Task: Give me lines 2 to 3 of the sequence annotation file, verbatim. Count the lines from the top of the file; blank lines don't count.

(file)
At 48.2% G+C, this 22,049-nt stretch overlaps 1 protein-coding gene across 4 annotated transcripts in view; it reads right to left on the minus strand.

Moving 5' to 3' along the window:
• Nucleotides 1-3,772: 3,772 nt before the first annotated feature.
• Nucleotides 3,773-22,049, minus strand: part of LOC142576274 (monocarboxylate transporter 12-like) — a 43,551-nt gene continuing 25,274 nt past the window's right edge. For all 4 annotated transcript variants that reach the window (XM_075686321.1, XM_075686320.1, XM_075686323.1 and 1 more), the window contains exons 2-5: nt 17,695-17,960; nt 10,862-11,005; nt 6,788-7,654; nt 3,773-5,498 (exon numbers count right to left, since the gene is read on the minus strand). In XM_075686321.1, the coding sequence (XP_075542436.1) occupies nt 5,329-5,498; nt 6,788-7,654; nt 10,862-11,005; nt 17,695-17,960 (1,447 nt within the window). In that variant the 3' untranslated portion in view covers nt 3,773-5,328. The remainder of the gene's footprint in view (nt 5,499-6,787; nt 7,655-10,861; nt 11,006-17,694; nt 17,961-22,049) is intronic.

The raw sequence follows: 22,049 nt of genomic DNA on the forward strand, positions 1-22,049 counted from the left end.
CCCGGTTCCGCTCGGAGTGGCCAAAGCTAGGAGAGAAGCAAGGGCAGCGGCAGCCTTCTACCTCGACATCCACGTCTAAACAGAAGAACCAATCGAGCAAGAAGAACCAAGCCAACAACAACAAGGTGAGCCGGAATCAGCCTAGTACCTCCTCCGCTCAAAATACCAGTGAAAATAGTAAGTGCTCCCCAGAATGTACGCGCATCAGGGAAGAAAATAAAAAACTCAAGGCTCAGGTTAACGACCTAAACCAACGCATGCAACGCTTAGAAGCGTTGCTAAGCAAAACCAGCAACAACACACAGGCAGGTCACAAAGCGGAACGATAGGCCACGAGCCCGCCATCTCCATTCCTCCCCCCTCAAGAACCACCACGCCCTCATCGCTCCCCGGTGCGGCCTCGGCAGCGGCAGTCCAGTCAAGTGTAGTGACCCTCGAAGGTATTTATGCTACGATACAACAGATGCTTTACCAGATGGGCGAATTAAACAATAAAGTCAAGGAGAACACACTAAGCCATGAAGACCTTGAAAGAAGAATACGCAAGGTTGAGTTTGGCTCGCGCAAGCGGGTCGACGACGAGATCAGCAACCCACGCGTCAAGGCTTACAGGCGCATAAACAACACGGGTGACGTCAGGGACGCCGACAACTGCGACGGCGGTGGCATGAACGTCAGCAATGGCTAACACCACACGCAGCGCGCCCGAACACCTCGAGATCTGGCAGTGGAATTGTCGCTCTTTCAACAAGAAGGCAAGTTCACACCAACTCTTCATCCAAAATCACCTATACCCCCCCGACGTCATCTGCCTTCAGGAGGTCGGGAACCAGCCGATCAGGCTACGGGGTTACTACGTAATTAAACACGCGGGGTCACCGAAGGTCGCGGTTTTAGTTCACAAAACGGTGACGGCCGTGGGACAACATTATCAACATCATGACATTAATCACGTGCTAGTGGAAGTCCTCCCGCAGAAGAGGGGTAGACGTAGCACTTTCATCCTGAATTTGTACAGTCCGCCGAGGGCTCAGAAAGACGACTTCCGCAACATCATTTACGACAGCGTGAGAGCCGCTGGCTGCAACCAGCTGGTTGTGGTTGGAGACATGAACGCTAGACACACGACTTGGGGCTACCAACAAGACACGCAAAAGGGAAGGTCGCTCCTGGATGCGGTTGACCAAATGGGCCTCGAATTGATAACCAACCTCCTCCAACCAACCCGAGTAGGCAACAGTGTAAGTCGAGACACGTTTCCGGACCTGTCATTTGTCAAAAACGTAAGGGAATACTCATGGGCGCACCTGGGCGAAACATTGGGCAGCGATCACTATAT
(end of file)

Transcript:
Moving 5' to 3' along the window:
• Nucleotides 1-3,772: 3,772 nt before the first annotated feature.